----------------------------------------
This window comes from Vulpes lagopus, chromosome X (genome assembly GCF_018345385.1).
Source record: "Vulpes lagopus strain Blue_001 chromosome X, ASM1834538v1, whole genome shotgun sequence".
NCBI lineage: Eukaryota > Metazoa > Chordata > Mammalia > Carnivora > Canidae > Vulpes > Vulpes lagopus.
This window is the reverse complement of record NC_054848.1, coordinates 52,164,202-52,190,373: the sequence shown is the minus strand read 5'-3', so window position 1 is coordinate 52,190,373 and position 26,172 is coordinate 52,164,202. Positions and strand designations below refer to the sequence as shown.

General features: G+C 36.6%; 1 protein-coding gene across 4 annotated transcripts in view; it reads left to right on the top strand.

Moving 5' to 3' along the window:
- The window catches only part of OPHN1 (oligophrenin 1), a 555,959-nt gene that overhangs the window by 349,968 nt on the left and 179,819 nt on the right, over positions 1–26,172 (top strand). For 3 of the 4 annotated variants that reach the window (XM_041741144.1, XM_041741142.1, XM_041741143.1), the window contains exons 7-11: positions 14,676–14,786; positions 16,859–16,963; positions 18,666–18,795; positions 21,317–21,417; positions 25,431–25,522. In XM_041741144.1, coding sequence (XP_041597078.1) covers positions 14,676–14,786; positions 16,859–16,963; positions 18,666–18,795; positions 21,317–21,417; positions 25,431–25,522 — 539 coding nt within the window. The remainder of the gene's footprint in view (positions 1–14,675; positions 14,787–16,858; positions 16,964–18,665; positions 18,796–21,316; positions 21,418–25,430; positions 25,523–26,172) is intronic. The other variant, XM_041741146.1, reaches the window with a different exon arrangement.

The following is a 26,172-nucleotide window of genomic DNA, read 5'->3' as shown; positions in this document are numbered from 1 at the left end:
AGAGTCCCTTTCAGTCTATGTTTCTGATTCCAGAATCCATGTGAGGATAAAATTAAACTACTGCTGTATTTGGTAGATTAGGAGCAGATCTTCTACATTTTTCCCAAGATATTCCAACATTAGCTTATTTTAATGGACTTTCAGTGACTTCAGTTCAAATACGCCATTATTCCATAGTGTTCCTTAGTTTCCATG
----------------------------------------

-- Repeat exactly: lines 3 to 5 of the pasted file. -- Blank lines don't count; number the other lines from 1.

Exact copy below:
NCBI lineage: Eukaryota > Metazoa > Chordata > Mammalia > Carnivora > Canidae > Vulpes > Vulpes lagopus.
This window is the reverse complement of record NC_054848.1, coordinates 52,164,202-52,190,373: the sequence shown is the minus strand read 5'-3', so window position 1 is coordinate 52,190,373 and position 26,172 is coordinate 52,164,202. Positions and strand designations below refer to the sequence as shown.

General features: G+C 36.6%; 1 protein-coding gene across 4 annotated transcripts in view; it reads left to right on the top strand.